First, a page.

Lightroom Classic comes with 20GB of space on Adobe’s cloud service (Lightroom CC/Web/app) but did you know that you can sync photos to the cloud and then edit them on your phone without using that space?
The original photos are not synced, but a smaller cut down smart preview is which in most cases will be indistinguishable from the original.
If you create a collection all the photos in that collection can be synced with the cloud. They’ll appear as an album of the same name in the Lightroom app on your phone or iPad. They also won’t take up any of that valuable 20GB of space.
Unfortunately Adobe won’t allow you to sync smart collections, and I presume that is intentional for whatever reason. However, with the help of the Any Source plugin you can configure it to sync smart collections with the cloud. This very handy plugin syncs the smart collection with a dumb collection that can then be synchronised.
I use it to synchronise the following smart collections:
Photos on my TODO list.
Recent Photos from the last 3 months.
The plugin has a free trial but is PWYW and well worth paying for!
Syncing my recent photos with the cloud is simple.
Create a smart collection.
Call it “Recent Photos”.
Add one rule: “Capture Date” “is in the last” 3 “months”.
That will create your new smart collection. Now follow the instructions to synchronise smart collections on the Any Source homepage. It might take a few minutes for the album to appear in mobile Lightroom but it will eventually.
There are many articles out there that explain how best to store your photo archive if you use Lightroom. I was going to write one too but I don't think the world will really benefit from me rehashing what other writers have already said.
You may have read elsewhere or seen YouTube videos that encourage you to put descriptive titles in the folders where you store your photos, but I would urge you to keep the folder names as simple as possible. I agree with Peter Krogh that you keep the directory names simple but instead of using project names as he did above, I use dates. I use YYYY/YYYY-MM-DD as the folder name when importing. Using project based folder names makes things complicated. Occasionally I won't bother copying photos off my camera, especially if they're just snapshots, so it would be an extra hassle importing first my cat photos from Friday, and then my street photos on Saturday. It's much easier to go into "Previous Import" and add a few keywords. This won't happen that often, but I guarantee it will.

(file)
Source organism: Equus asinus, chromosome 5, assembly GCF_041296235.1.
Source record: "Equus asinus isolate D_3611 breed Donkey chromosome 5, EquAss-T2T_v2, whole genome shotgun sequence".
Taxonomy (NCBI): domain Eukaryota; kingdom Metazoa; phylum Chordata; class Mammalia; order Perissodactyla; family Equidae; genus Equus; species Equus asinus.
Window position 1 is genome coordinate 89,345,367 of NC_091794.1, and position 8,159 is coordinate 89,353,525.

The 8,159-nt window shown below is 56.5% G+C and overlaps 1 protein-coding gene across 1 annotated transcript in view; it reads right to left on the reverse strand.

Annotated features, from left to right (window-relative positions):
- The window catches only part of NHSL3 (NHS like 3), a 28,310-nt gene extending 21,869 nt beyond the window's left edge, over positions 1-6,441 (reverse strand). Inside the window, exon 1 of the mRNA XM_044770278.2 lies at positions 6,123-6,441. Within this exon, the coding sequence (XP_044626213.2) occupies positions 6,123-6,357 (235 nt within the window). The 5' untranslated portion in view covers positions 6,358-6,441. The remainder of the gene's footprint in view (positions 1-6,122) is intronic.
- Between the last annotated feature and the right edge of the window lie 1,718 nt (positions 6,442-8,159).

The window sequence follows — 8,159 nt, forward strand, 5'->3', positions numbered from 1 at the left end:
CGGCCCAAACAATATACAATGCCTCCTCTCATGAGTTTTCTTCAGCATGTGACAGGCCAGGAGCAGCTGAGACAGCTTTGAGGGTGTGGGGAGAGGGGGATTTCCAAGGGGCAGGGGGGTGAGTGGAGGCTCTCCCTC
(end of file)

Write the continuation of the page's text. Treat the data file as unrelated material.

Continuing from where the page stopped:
When you're looking through your photo archive it probably won't be through a file manager, it'll be in Lightroom, so the folder names don't matter, but the dated folder names provide a logical and predictable naming convention that will always be the same.
Instead of relying on folder names use keywords and collections to sort your photos. Use ratings or colours to refine further. You can then use Lightroom filters to quickly find whatever photo you need. This short tutorial on collections explains how to use them.
Use Import Presets
As well as DSLR photos, I import photos from my phone into Lightroom, and now that I'm doing a 365 day photo project too I'll be importing fully edited photos from my phone. I use Snapseed to edit those photos so I wanted some way of identifying those photos. Import Presets were the answer!
I use import presets to configure import options like destination folder, file renaming, metadata information, keywords, and even develop settings:
Away: used when I'm not at home with my laptop. Usually on a work trip or holiday. The destination folder is on the local drive. Everything else goes to an external one. When I get home I move the files to external storage and tell Lightroom where the missing files are.
Jacinta's Photos: my wife's camera phone photos go in a specific directory with different keywords and metadata.
Mobile Import: import photos I've already synced from my phone. Adds the keyword "phone" and puts the photos into a different directory structure.
SD Card: settings used when I'm importing DSLR photos.
Snapseed: my newest import preset. This adds the keyword "snapseed" and moves photos into the same folder as the Mobile Import preset. I use the keyword to
identify these files.
Use Publish Actions
These allow you to export photos with particular settings. This allows you to tailor your photos for different sites. For example, Instagram uses 1080×1080 pixel images. Your blog will have a different width. Facebook has other restrictions.
Use the WordPress Lightroom Plugin
The Lightroom Exporter for WordPress allows you to export photos from Lightroom into your WordPress.com or self hosted WordPress site (if you're using Jetpack).
There has been so much written about Adobe Lightroom it's not hard to find answers to whatever questions you have. This was just a short summary of my thoughts about photo organization. I have a photo archive going back to 2001 and it has worked well for me. It'll probably work well for you too.
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